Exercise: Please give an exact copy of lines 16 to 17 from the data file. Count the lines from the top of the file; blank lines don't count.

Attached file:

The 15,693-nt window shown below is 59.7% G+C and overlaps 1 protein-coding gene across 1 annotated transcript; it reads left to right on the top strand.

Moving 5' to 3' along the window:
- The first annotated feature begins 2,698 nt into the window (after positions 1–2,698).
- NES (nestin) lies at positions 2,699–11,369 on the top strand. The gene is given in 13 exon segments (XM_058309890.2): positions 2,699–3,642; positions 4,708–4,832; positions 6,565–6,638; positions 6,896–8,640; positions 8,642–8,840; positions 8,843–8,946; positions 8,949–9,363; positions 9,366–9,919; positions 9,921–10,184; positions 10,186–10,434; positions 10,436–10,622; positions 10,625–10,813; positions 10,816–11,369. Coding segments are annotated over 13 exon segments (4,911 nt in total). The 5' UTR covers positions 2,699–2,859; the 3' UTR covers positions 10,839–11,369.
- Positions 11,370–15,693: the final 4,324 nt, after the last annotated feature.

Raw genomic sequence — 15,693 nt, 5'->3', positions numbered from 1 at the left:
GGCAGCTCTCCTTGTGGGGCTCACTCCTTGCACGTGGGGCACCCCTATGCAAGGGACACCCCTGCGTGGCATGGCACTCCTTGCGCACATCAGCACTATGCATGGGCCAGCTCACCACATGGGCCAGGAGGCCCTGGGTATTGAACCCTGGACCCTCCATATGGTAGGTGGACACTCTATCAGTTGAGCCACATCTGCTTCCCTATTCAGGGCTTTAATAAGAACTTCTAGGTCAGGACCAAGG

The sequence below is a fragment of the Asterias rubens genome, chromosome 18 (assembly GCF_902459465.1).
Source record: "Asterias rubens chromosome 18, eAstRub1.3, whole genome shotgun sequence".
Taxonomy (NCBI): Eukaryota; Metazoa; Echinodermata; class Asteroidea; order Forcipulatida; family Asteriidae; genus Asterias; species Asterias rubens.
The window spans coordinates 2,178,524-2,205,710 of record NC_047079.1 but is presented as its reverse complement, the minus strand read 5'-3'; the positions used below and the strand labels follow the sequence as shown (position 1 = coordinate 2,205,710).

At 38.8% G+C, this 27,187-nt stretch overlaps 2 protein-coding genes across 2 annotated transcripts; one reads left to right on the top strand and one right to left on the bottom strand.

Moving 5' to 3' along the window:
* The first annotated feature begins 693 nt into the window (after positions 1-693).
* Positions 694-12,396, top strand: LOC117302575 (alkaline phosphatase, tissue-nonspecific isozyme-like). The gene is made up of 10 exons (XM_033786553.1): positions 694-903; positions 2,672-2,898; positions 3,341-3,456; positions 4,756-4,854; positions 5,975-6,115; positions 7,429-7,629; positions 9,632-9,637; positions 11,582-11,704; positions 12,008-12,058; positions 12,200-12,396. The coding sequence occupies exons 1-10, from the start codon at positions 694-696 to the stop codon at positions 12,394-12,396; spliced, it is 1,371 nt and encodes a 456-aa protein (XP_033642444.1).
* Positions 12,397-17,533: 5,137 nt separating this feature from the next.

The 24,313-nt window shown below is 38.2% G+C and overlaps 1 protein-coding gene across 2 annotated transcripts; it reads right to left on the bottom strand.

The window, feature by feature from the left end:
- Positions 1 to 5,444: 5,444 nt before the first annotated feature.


* Positions 12,397-17,533: 5,137 nt separating this feature from the next.

The 24,313-nt window shown below is 38.2% G+C and overlaps 1 protein-coding gene across 2 annotated transcripts; it reads right to left on the bottom strand.